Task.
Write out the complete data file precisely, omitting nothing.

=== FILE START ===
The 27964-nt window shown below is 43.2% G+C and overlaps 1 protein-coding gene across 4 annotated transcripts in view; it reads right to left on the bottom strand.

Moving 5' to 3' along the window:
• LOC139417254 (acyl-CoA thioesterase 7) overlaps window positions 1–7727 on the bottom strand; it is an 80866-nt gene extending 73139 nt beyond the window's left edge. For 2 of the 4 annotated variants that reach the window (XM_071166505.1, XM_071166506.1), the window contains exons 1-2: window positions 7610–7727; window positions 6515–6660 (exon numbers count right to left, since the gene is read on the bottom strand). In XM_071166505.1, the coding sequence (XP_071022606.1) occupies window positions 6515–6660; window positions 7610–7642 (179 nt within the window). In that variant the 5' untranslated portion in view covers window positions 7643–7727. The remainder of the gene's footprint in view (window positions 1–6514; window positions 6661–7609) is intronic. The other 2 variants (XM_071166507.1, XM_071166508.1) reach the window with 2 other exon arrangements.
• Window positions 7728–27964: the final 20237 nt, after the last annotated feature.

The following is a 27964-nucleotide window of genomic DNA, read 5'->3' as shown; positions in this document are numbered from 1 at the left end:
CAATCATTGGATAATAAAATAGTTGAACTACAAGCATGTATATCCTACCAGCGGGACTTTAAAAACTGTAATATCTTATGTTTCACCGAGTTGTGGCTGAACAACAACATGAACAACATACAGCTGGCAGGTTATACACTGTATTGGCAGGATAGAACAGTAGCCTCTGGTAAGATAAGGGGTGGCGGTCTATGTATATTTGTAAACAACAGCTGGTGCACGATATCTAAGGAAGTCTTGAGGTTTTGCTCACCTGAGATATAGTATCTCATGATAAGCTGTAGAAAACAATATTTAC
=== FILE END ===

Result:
The 27964-nt window shown below is 43.2% G+C and overlaps 1 protein-coding gene across 4 annotated transcripts in view; it reads right to left on the bottom strand.

Moving 5' to 3' along the window:
• LOC139417254 (acyl-CoA thioesterase 7) overlaps window positions 1–7727 on the bottom strand; it is an 80866-nt gene extending 73139 nt beyond the window's left edge. For 2 of the 4 annotated variants that reach the window (XM_071166505.1, XM_071166506.1), the window contains exons 1-2: window positions 7610–7727; window positions 6515–6660 (exon numbers count right to left, since the gene is read on the bottom strand). In XM_071166505.1, the coding sequence (XP_071022606.1) occupies window positions 6515–6660; window positions 7610–7642 (179 nt within the window). In that variant the 5' untranslated portion in view covers window positions 7643–7727. The remainder of the gene's footprint in view (window positions 1–6514; window positions 6661–7609) is intronic. The other 2 variants (XM_071166507.1, XM_071166508.1) reach the window with 2 other exon arrangements.
• Window positions 7728–27964: the final 20237 nt, after the last annotated feature.

The following is a 27964-nucleotide window of genomic DNA, read 5'->3' as shown; positions in this document are numbered from 1 at the left end:
CAATCATTGGATAATAAAATAGTTGAACTACAAGCATGTATATCCTACCAGCGGGACTTTAAAAACTGTAATATCTTATGTTTCACCGAGTTGTGGCTGAACAACAACATGAACAACATACAGCTGGCAGGTTATACACTGTATTGGCAGGATAGAACAGTAGCCTCTGGTAAGATAAGGGGTGGCGGTCTATGTATATTTGTAAACAACAGCTGGTGCACGATATCTAAGGAAGTCTTGAGGTTTTGCTCACCTGAGATATAGTATCTCATGATAAGCTGTAGAAAACAATATTTAC